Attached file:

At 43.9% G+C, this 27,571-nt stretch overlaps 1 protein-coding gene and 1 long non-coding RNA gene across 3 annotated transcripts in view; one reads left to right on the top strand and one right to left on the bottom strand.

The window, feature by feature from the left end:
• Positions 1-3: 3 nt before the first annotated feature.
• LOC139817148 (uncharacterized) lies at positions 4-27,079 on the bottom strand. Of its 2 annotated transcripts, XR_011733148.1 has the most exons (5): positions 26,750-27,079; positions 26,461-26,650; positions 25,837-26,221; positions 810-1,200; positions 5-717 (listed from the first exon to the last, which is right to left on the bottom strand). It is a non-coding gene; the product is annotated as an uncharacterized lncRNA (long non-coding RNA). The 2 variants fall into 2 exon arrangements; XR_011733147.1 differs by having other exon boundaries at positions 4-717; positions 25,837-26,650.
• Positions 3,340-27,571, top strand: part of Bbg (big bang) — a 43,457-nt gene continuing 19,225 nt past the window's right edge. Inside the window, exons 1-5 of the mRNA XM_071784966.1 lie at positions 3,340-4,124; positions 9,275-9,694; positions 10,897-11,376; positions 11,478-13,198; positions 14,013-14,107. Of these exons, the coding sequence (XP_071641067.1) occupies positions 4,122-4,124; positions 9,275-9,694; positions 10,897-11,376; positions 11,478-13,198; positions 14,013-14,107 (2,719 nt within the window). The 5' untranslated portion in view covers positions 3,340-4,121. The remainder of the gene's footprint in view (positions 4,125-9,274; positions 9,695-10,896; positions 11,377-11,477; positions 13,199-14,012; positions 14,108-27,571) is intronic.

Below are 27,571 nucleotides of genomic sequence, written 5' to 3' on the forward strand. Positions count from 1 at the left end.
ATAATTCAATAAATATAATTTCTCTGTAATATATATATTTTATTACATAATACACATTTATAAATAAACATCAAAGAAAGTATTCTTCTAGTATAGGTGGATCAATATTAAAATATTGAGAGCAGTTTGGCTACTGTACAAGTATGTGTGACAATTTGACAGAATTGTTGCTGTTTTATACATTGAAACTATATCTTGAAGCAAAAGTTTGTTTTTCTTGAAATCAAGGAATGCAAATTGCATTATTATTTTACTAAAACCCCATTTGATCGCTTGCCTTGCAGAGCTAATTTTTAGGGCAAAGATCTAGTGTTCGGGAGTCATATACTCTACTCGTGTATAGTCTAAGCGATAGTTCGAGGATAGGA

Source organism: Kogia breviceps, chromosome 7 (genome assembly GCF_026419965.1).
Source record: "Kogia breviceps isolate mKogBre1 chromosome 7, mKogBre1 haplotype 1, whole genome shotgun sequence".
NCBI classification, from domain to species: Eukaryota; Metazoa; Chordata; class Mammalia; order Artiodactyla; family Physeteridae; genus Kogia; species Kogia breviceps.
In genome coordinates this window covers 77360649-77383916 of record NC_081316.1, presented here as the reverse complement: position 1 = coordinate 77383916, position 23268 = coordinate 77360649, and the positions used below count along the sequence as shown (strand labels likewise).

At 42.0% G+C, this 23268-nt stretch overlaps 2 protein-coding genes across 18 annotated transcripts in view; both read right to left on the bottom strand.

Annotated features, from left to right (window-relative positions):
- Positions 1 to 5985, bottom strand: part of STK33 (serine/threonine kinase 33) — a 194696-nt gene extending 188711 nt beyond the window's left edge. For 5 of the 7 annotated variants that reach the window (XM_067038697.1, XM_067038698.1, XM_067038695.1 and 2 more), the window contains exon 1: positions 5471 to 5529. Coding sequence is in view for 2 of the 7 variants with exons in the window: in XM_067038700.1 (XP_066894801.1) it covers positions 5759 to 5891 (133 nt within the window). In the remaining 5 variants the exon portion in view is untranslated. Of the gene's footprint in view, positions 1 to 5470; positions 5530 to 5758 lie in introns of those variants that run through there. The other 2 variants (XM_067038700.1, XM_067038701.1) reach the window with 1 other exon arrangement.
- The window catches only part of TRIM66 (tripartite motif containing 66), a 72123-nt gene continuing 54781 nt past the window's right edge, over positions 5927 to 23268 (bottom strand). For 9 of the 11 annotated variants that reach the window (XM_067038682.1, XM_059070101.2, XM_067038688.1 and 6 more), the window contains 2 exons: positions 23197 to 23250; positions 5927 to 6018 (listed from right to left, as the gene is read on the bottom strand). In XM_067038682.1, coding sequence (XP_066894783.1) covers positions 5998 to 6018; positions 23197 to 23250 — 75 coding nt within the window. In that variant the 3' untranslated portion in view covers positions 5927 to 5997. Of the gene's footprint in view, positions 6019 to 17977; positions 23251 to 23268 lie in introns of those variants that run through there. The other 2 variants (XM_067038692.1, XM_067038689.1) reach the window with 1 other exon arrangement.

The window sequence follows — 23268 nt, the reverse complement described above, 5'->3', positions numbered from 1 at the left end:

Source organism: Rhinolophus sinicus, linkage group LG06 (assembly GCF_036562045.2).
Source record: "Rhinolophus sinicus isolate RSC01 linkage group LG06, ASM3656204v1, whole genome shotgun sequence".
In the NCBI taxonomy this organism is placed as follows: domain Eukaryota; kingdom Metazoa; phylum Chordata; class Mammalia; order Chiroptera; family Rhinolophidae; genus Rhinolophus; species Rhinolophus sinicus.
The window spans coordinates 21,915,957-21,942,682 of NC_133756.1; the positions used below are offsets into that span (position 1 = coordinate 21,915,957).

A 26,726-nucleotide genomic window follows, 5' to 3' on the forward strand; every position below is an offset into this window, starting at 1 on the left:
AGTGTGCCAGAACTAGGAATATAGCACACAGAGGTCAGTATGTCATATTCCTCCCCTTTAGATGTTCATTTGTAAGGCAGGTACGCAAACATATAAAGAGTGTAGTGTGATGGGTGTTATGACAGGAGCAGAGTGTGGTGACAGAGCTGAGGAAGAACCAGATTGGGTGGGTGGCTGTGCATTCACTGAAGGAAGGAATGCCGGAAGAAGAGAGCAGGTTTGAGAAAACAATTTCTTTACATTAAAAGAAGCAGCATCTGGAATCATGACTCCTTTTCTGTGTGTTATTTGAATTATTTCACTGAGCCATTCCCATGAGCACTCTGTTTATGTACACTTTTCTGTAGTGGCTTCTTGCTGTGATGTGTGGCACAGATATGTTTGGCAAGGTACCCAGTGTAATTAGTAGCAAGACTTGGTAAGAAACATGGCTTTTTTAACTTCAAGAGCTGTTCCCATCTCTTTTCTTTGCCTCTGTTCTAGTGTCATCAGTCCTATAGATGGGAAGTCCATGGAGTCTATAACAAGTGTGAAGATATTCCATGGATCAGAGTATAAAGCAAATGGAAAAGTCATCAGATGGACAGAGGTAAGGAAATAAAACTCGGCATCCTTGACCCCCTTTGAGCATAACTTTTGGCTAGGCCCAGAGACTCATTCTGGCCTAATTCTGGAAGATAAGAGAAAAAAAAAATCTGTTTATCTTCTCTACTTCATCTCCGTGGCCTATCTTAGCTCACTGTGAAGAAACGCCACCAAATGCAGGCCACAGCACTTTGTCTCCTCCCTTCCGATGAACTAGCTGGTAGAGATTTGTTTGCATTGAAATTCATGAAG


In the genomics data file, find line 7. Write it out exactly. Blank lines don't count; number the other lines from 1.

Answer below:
ATAATTCAATAAATATAATTTCTCTGTAATATATATATTTTATTACATAATACACATTTATAAATAAACATCAAAGAAAGTATTCTTCTAGTATAGGTGGATCAATATTAAAATATTGAGAGCAGTTTGGCTACTGTACAAGTATGTGTGACAATTTGACAGAATTGTTGCTGTTTTATACATTGAAACTATATCTTGAAGCAAAAGTTTGTTTTTCTTGAAATCAAGGAATGCAAATTGCATTATTATTTTACTAAAACCCCATTTGATCGCTTGCCTTGCAGAGCTAATTTTTAGGGCAAAGATCTAGTGTTCGGGAGTCATATACTCTACTCGTGTATAGTCTAAGCGATAGTTCGAGGATAGGA